Charles: Eventually there will be LNWC #3. I at least want to take some time and finish the film I started for Strangers.  Me and Scott have been talking about it and we might try doing some small things with LNWC before moving on to #3. Not sure what that is but we are brainstorming.

Scott: Yeah there’s a pretty cool future ahead for LNWC. I’m pretty excited. Charles is pretty excited. It’s gonna be pretty exciting.

Lastly, how can people get involved and help support LNWC?

Sean: I think just sharing the link, tweeting it out, and maybe attending a screening if there’s one in your town, we really appreciate that kind of support and have totally relied on it since the beginning.  I’m also a big advocate for putting together DIY screenings in your backyard of the collection, and maybe bringing together a community in towns that don’t have huge animation scenes, I get really stoked when I heard about that kind of thing. With regards to getting involved directly on the production side, I think our official line on this for a while has been that the big takeaway from LNWC isn’t necessarily “how can I get into LNWC”, but more “don’t wait for permission to do something like this”.  This has been stated by Scott in a much more eloquent way, but I think basically we’re always trying to encourage people to start groups like this and to give yourself a serious reason to make personal work in an ambitious, serious way.  So the best case scenario is that LNWC inspires some people in that direction.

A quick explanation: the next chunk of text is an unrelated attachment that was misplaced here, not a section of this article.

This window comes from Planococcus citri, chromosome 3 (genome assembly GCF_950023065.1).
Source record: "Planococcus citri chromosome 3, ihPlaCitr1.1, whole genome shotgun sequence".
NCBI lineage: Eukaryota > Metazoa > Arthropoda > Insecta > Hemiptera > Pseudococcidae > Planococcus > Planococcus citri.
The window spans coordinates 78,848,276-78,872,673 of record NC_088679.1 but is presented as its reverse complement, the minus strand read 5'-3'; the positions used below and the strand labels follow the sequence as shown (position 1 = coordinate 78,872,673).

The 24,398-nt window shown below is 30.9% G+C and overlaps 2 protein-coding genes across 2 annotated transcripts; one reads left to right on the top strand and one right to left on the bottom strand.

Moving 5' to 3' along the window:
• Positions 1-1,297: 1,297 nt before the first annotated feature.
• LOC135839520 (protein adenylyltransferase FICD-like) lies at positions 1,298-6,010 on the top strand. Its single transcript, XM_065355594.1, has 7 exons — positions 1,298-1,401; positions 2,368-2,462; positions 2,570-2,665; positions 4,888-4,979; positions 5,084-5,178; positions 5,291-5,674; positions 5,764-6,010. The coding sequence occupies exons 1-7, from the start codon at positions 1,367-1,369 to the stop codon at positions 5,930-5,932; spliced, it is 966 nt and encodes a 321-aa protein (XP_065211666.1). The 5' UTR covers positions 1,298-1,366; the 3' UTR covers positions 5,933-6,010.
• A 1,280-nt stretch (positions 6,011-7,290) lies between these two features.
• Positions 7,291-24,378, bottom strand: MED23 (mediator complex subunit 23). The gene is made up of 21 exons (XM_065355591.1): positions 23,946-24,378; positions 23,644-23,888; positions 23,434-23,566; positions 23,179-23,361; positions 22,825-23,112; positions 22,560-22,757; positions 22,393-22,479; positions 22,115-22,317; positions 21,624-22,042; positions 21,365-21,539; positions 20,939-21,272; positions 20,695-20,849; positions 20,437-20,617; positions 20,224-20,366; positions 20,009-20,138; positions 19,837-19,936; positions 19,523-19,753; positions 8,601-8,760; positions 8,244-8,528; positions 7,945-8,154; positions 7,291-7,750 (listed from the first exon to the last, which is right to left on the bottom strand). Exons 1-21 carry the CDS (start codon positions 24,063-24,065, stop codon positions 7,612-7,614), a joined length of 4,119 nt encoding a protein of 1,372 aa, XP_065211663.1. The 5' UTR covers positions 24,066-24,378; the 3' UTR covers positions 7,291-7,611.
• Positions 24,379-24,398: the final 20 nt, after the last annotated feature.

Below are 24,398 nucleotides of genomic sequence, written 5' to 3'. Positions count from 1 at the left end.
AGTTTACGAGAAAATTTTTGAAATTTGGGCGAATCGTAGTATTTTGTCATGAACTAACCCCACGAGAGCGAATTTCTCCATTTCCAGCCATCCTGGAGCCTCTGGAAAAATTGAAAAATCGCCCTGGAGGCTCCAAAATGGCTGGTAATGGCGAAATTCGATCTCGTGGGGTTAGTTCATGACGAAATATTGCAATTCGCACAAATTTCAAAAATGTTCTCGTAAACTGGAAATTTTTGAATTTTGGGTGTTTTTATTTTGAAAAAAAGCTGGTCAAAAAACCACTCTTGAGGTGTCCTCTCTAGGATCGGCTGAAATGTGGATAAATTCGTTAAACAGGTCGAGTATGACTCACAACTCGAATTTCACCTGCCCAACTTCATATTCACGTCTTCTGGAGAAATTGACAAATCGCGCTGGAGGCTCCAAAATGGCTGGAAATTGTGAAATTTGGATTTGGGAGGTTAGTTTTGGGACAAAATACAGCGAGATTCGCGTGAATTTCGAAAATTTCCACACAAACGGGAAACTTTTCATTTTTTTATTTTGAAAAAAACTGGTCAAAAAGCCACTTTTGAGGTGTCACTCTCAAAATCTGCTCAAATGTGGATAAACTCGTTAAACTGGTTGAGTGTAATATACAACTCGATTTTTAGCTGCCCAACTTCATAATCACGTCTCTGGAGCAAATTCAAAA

Charles: Yeah, what Sean said. Sometimes it can feel like animated shorts live in a bubble. One of the surprising things for me with Ghost Stories was how it reached people who might not have noticed if the shorts were on their own. We got messages from people saying they didn’t even know this world of indie animation existed.  Reaching new audiences was always a goal for LNWC. I don’t know if there is a sure fire method on how to do that, but people sharing the collection with others is always greatly appreciated.


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About the author

Joe Donaldson

Joe Donaldson is a director, designer, and animator who worked on Motionograpgher from 2014-2020. Previously, he was an art director at Buck. Over the past decade, he's lived and worked in Chicago, New York City, and Los Angeles and has directed work for clients such as Apple, Google, Instagram, The New York Times, Unicef, Etsy, and The New Yorker. In addition to his creative work, in 2018 he started Holdframe. He's now working as a professor at Ringling College of Art and Design and when not teaching he can be found spending time with his family or out running.